Westside High School, Omaha
Metropolitan Community College, Omaha
- Nebraska Writing Project Difference:
- A Difference in Professional Experience and Contributions:
- The Nebraska Writing Project Is Different:
- The Nebraska Writing Project Professional Difference:
- Making a Real Difference for Students:
- The Nebraska Writing Project Makes a Difference in the Numbers:
- The Nebraska Writing Project Is The Difference:
Nebraska Writing Project Difference:
- Participated in Summer Institutes beginning in 2002
- Member of the Advisory Board
- Co-Technology Liaison and Member of the Leadership Team
- Member and contributor to an Omaha Nebraska writing Project-based writing group.
A Difference in Professional Experience and Contributions:
- 12 Years of High School Teaching Experience
- Special Editor and Web Master for Fine Lines (a literary journal produced and published by a past Nebraska Writing Project participant)
The Nebraska Writing Project Is Different:
- For Jeff, his first summer institute “was a lot more than just a summer course,” as he saw “what good teaching was and what good teaching looked like” from other experienced teachers, whose ideas he could bring into his classroom.
- The Nebraska Writing Project collects talented and experienced teachers—creating an enduring network of professionals whom participants can continue to learn from and with—and, according to Jeff, “there’s just nothing else like that.”
- Because the Writing Project is immersive, says Jeff, teachers are able to “internalize” the teaching practices and enact the same research-proven teaching techniques in their own classrooms in the school years to come.
The Nebraska Writing Project Professional Difference:
- The Writing Project provided Jeff with concrete lessons and practices which he could take directly into his courses.
- The opportunity to learn from and teach something to experienced professionals across a range of grade levels, says Jeff, creates for participants and “internal paradigm shift that changes your outlook on education.”
- Without the Writing Project exposing him to graduate work from the “inside,” says Jeff, he may have never pursued his master’s degree. And unlike other graduate programs in which participants may “just want the hours, I wanted to learn and become part of the conversation after seeing glimpses of it in the work we did in the Nebraska Writing Project.”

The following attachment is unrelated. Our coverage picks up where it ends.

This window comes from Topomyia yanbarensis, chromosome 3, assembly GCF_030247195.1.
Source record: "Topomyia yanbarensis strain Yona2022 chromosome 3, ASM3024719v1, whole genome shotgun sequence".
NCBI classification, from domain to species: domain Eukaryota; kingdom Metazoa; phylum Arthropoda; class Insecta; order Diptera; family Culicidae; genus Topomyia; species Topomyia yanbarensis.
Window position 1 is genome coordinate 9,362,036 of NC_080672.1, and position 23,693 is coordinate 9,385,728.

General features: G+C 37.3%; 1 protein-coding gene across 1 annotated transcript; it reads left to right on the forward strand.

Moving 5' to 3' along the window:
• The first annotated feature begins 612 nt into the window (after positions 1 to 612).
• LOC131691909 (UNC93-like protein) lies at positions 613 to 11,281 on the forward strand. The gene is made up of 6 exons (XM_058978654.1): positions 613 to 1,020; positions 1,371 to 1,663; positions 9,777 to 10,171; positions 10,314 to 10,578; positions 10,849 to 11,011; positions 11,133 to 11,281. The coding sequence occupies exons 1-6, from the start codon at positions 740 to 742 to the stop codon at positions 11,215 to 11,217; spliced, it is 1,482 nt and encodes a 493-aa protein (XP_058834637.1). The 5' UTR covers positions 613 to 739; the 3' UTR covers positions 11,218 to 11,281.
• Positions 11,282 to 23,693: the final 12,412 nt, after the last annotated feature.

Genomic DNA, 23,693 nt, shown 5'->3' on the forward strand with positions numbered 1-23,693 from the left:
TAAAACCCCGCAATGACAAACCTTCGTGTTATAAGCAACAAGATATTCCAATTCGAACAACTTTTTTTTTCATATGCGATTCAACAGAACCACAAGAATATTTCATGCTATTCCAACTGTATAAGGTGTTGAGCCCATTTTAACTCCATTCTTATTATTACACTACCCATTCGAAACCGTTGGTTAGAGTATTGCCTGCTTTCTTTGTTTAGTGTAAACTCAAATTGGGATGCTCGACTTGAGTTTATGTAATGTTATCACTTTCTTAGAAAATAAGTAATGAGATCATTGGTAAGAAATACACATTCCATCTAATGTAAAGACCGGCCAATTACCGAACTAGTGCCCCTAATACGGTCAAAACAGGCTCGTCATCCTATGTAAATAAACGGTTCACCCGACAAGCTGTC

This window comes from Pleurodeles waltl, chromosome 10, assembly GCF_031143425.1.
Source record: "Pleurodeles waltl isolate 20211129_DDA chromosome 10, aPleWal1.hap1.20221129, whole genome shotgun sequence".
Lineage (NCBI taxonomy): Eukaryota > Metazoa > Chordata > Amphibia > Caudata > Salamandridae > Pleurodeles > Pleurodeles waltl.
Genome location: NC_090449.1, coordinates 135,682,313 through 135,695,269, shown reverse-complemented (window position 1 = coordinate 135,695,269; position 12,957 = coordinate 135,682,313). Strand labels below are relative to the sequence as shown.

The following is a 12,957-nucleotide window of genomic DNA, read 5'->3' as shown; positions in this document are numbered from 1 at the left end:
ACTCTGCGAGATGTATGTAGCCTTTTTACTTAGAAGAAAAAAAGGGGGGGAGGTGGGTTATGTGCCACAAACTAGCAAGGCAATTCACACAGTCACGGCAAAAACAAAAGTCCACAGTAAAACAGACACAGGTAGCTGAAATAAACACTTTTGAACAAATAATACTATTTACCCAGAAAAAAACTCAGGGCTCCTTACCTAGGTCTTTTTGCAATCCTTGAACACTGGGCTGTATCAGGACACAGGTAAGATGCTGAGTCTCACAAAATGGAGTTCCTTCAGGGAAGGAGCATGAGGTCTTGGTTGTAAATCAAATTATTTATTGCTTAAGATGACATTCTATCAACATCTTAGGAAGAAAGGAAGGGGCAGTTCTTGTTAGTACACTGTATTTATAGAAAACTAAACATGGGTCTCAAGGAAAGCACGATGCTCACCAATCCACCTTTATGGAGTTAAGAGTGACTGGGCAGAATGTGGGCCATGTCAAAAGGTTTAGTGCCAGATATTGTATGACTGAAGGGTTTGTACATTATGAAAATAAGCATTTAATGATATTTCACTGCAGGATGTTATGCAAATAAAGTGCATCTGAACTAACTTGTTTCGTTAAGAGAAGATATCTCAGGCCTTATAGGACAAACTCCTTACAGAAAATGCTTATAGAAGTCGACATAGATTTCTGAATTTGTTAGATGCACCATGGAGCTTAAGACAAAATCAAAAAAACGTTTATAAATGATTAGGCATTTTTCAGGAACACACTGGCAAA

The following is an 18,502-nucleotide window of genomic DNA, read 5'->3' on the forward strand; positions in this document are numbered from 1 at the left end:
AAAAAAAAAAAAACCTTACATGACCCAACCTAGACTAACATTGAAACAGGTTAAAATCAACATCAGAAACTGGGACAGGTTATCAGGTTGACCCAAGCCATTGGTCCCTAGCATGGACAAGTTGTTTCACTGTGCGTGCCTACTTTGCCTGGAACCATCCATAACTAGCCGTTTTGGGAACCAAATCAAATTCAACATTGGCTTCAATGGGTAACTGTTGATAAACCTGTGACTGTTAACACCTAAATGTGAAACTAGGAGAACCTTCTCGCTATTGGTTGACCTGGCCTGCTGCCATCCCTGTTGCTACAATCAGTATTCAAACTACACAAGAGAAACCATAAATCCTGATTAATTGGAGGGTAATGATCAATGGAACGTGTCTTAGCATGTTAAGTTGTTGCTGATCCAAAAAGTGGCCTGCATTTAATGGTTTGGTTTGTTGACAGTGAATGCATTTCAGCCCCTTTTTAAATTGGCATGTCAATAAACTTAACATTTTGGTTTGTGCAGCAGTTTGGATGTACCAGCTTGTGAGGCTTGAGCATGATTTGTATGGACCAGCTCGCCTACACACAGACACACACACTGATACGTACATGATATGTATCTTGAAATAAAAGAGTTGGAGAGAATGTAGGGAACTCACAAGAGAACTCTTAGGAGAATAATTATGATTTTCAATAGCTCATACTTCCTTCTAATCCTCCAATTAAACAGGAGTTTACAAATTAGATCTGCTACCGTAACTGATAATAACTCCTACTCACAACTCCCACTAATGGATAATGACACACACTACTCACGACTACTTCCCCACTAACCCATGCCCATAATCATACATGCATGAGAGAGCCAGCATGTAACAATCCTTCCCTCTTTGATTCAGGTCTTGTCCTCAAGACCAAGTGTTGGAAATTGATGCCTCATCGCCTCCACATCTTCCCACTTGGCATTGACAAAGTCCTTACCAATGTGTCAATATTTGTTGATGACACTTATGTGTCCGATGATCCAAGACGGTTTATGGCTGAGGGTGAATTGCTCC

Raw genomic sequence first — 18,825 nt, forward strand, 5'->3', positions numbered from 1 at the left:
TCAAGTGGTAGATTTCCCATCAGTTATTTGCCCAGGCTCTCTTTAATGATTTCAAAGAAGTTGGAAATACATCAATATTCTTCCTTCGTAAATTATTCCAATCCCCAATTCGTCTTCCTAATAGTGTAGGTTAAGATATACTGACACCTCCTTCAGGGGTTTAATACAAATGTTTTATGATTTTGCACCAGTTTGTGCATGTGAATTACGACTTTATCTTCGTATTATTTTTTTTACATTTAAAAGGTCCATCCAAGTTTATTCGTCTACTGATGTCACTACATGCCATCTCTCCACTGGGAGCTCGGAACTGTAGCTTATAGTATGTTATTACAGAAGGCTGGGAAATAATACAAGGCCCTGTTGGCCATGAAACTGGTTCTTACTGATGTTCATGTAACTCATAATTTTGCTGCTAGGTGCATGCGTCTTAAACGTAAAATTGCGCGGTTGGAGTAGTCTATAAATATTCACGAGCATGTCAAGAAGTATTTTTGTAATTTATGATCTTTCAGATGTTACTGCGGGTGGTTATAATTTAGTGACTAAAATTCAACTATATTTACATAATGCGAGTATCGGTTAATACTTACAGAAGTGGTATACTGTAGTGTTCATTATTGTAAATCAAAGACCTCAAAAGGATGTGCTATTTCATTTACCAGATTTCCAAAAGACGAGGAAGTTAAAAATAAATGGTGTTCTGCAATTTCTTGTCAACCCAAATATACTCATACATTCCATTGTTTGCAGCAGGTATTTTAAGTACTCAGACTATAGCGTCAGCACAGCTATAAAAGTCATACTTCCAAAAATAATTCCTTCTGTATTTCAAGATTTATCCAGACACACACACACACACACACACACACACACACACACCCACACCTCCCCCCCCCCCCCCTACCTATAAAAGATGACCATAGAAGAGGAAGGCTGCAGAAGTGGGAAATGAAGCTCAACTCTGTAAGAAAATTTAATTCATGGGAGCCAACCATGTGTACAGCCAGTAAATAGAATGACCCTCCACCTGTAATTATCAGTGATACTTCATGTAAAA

Making a Real Difference for Students:
- As a writer himself, Jeff sees himself as possessing an intimate understanding of the subject he teaches and thus can better identify with student writers and is “better equipped to help students achieve better writing themselves.” Teachers who are not writers themselves, he suggests, many not fully appreciate the work they are asking students to do through the prompts and writing activities they provide.
- Through his Nebraska Writing Project involvement Jeff was introduced to the online writer’s forum (which he is now webmaster of) and now actively and consistently engage all of his students in the class conversation as they post to the forum.
- While teaching at Ashland-Greenwood and immediately after completing his first summer institute, Jeff saw the true power of writing and Writing Project instructional methods in his classroom, as a an at-risk Junior from Lincoln was able to work through significant troubles from his past, though his writing, and begin to “start a new life.”
- Based on the increased writing—in both variety of genres and quantity—which Jeff asks of his students and the greater awareness he feels he pays to the kinds of writing tasks he asks of students, his students are able not only to become better writers, but produce material which they find meaningful in their own lives.
The Nebraska Writing Project Makes a Difference in the Numbers:
Jeff, after participating in the Nebraska Writing Project and using the strategies he learned in his Junior-level composition course at Ashland-Greenwood High School, saw the scores of the school’s students on the state writing assessment improve by over %20 from the previous year.
- In 2004, the average of 87.4% of the state’s students passed the Nebraska State standardized writing assessment, while and astounding 96.5% of Ashland-Greenwood students passed.
- By 2005 100% of Jeff’s students earned passing scores on the assessment, compared to only 89.5% of students across the state.
- The year Jeff moved from Ashland-Greenwood to teach in Omaha, leaving the Junior Composition course to be taught by a non-Nebraska Writing Project Teacher, student scores dropped to 93.8%, only 1.5% above the state average.
The Nebraska Writing Project Is The Difference:
- After participating in the Nebraska Writing Project, Jeff saw his students, his school, and his professional relationships in whole new ways, finding opportunities to improve “not just [his] classroom, but the entire school environment through collaboration and facilitation rather than teaching.”
- Involvement in the Writing Project, according to Jeff, has allowed him has cemented his belief in the critical value of writing education in order to help students to both meet state standards and produce personally meaningful texts. Such writing encourages students to move beyond the standard pattern and formulaic writing allowing them to “show people what they’re capable of accomplishing and letting their ideas come out in a way that is useful for other people to read.”
- Finally, The Nebraska Writing Project “gets teachers together for the sake of becoming better teachers, and not just to get credits, and not just to take classes because they have to; but instead encourages teachers to actually figure out what they can do to be a better teacher and the more people that participate in such a model, the better off we would be in the field of education.”